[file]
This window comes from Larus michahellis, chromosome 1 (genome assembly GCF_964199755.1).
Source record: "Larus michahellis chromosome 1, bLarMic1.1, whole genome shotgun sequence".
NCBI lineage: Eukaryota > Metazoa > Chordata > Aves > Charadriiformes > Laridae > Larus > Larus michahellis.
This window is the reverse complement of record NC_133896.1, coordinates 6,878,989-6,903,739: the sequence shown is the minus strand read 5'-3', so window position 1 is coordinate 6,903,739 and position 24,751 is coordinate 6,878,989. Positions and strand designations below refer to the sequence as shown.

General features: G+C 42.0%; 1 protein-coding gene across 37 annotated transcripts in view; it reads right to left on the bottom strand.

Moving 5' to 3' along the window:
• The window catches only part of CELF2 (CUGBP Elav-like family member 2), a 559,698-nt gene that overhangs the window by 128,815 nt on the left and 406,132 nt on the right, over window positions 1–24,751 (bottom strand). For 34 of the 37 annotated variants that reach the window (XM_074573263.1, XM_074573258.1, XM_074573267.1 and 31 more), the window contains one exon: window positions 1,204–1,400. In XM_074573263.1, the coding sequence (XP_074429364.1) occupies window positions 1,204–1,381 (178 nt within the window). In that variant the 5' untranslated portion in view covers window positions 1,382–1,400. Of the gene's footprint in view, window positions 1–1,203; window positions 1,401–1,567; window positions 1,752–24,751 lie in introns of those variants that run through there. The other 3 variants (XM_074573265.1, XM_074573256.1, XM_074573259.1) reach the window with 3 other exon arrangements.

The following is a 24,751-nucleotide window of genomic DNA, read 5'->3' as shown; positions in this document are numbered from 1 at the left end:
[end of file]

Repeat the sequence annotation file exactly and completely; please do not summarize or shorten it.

This window comes from Larus michahellis, chromosome 1 (genome assembly GCF_964199755.1).
Source record: "Larus michahellis chromosome 1, bLarMic1.1, whole genome shotgun sequence".
NCBI lineage: Eukaryota > Metazoa > Chordata > Aves > Charadriiformes > Laridae > Larus > Larus michahellis.
This window is the reverse complement of record NC_133896.1, coordinates 6,878,989-6,903,739: the sequence shown is the minus strand read 5'-3', so window position 1 is coordinate 6,903,739 and position 24,751 is coordinate 6,878,989. Positions and strand designations below refer to the sequence as shown.

General features: G+C 42.0%; 1 protein-coding gene across 37 annotated transcripts in view; it reads right to left on the bottom strand.

Moving 5' to 3' along the window:
• The window catches only part of CELF2 (CUGBP Elav-like family member 2), a 559,698-nt gene that overhangs the window by 128,815 nt on the left and 406,132 nt on the right, over window positions 1–24,751 (bottom strand). For 34 of the 37 annotated variants that reach the window (XM_074573263.1, XM_074573258.1, XM_074573267.1 and 31 more), the window contains one exon: window positions 1,204–1,400. In XM_074573263.1, the coding sequence (XP_074429364.1) occupies window positions 1,204–1,381 (178 nt within the window). In that variant the 5' untranslated portion in view covers window positions 1,382–1,400. Of the gene's footprint in view, window positions 1–1,203; window positions 1,401–1,567; window positions 1,752–24,751 lie in introns of those variants that run through there. The other 3 variants (XM_074573265.1, XM_074573256.1, XM_074573259.1) reach the window with 3 other exon arrangements.

The following is a 24,751-nucleotide window of genomic DNA, read 5'->3' as shown; positions in this document are numbered from 1 at the left end: